Anatomy of an Exit: Selling Your Company

By March 19, 2009blog

For as long as I can remember, I’ve always wanted to be a serial entrepreneur who built and sold lots of companies. It wasn’t until my mid twenties when I was in the throws of my third company that the “selling” part was amplified.

Here’s what used to happen to me:

  1. Start a company, find customers, hire employees, start making real money
  2. Someone approaches about buying the company
  3. Fall in love with the idea of having millions in the bank. Start thinking about traveling the world, buying private islands, and never working again
  4. Become paranoid that if I don’t sell soon, I may screw up the company, miss my chance at #3, and end up sleeping on my sister’s couch instead.

I’ve come to find that this is a common experience with 80% of my entrepreneur friends AND is what drives them to ultimately sell GREAT companies to not so great companies who then run them into the ground (which is bad for customers, employees, and society as a whole). In fact, I’m surprised by how many of my friends (a good 30%+) have bought back the companies they’ve sold after they’ve been run down.

Plus, for companies that are profitable and growing, the economics almost never make sense to sell. Here’s an example of a company that sells for 10x earnings (which is considered a GREAT multiple for most private companies under $10 million in revenue):

$1 million profits/EBIT
$600,000 after-tax profits

$10 million = sell company for 10x EBIT
$8 million after-tax (20% cap gain)
$640,000 = 8% return on the re-invested $8 million
$384,000 after-tax return each year

$384,000 spendable income after selling vs. $600,000 by continuing to operate. Unless, you are planning on eating into your assets, you’ll be taking home almost half what you used to.

It’s even worse is if the company is growing, for example:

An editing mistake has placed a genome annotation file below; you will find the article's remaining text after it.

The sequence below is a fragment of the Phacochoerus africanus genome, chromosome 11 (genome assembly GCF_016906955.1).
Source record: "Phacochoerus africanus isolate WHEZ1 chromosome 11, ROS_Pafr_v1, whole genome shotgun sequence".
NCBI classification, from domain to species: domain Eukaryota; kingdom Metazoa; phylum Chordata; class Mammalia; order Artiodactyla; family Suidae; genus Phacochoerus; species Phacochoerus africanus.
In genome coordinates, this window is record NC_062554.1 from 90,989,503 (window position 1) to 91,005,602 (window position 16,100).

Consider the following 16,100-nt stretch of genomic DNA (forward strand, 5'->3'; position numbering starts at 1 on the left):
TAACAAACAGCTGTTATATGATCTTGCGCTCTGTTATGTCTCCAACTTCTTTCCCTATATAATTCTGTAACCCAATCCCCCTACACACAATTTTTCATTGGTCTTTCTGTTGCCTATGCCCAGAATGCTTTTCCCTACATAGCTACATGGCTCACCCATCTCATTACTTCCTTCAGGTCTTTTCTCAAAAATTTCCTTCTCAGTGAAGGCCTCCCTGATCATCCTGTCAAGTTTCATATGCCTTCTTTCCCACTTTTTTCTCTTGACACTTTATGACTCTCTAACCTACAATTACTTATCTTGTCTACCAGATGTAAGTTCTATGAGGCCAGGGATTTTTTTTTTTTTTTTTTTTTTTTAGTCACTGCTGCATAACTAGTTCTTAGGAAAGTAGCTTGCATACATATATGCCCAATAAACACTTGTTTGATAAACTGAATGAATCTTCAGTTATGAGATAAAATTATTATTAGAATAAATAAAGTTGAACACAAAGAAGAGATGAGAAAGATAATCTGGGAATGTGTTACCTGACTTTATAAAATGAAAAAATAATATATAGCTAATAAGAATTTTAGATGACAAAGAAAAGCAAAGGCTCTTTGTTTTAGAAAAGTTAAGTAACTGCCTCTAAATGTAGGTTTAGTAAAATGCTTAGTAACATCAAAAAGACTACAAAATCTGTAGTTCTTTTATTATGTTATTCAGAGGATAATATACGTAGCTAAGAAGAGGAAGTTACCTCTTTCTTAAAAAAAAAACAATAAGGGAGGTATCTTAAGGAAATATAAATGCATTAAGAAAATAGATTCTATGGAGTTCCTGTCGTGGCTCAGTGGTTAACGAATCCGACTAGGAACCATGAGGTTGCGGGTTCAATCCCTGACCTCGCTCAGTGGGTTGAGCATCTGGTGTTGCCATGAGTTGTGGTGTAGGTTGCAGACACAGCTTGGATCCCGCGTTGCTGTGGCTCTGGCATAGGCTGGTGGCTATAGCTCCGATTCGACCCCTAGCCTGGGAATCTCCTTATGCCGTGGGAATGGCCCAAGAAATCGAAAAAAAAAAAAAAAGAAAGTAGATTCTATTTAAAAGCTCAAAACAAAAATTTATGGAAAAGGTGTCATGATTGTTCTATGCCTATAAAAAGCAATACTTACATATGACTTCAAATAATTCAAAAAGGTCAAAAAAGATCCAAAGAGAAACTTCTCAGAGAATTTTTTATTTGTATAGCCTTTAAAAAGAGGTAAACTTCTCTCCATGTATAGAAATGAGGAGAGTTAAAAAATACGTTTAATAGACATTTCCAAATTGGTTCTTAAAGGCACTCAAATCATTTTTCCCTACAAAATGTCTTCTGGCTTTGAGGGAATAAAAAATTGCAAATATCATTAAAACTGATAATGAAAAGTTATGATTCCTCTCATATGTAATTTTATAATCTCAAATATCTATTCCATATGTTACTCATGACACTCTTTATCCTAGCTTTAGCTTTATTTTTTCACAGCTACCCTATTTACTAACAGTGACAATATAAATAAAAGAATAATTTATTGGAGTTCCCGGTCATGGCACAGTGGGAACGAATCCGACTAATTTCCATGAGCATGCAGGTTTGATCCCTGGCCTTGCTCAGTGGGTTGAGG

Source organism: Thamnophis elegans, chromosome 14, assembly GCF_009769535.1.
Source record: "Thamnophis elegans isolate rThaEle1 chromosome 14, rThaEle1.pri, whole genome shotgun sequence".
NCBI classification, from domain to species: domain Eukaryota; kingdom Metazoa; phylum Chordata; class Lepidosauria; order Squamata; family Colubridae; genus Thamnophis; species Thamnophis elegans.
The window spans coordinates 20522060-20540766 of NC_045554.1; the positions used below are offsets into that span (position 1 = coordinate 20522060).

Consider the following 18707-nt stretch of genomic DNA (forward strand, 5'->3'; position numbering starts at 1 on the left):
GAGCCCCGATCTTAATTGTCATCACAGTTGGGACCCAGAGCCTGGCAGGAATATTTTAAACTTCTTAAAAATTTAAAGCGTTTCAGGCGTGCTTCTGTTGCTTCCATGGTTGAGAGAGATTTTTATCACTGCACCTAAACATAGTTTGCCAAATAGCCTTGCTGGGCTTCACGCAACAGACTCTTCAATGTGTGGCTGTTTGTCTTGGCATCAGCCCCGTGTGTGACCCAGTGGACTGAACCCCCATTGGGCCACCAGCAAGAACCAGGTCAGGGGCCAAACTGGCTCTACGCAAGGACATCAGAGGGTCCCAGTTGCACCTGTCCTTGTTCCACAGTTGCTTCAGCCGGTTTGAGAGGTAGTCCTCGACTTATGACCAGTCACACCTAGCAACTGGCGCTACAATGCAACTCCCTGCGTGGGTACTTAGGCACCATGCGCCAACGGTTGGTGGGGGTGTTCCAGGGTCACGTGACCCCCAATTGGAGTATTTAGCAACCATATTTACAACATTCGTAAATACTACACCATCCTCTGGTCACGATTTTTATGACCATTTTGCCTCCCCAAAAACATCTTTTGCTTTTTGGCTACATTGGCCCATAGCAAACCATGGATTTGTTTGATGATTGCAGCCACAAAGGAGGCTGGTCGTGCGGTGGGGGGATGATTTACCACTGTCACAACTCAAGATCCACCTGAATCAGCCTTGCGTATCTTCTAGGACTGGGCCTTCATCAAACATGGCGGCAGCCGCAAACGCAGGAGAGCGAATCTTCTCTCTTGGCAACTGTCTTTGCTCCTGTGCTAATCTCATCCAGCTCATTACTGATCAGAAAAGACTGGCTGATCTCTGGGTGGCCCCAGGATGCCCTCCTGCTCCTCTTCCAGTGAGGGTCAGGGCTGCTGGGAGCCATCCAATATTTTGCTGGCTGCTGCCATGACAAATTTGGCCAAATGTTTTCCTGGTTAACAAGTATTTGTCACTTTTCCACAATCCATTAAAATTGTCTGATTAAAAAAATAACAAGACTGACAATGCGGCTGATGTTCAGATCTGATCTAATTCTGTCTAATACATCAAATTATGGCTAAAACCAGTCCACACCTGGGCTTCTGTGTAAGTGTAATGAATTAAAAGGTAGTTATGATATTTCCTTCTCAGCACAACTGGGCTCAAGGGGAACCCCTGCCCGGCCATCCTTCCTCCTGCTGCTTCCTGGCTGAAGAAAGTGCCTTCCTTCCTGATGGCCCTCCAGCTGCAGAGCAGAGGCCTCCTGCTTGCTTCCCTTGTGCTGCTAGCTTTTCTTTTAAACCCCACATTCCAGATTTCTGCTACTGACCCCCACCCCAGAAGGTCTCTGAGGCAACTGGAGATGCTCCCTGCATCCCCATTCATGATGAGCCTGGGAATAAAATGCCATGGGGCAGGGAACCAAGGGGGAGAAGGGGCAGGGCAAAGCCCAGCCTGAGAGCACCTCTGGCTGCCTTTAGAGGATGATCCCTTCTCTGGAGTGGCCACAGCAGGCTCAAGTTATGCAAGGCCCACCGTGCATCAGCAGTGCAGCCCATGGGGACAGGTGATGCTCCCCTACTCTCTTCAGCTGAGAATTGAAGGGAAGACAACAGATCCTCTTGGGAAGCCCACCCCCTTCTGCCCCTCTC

20% growth/year over 5 years
$2.5 million profits
$1.5 million after-tax profits

$1.5 million take-home each year versus the $384,000 off the reinvested assets from the sale 5 years earlier. PLUS, the company as an asset is worth $15 million MORE now! AND your customers and employees are happier that a big parent company DIDN’T run things into the ground!

My intent with companies that I’m involved with now is to get them to profitable growth as quickly as possible, build GREAT companies that customers and employees want to shout from the rooftops about, and NEVER sell them!!… a little bit different from that kid who dreamed of building and SELLING companies.

On Monday I spoke at SXSW on the same topic to about 200 entrepreneurs and it hit me that we are in a world full of VC’s, private equity, investment bankers, attorneys who love to promote “flipping” companies because that’s how they make money. And there’s not many voices out there promoting the idea of holding onto and growing companies for life. I was amazed by the energy that erupted from this room of entreprenuers to hear a different, maybe more fulfilling option.

So I’ve come to the conclusion that Richard Branson & Warren Buffet have it right… if a company is profitable and growing, the best holding period is FOREVER!

Leave a Reply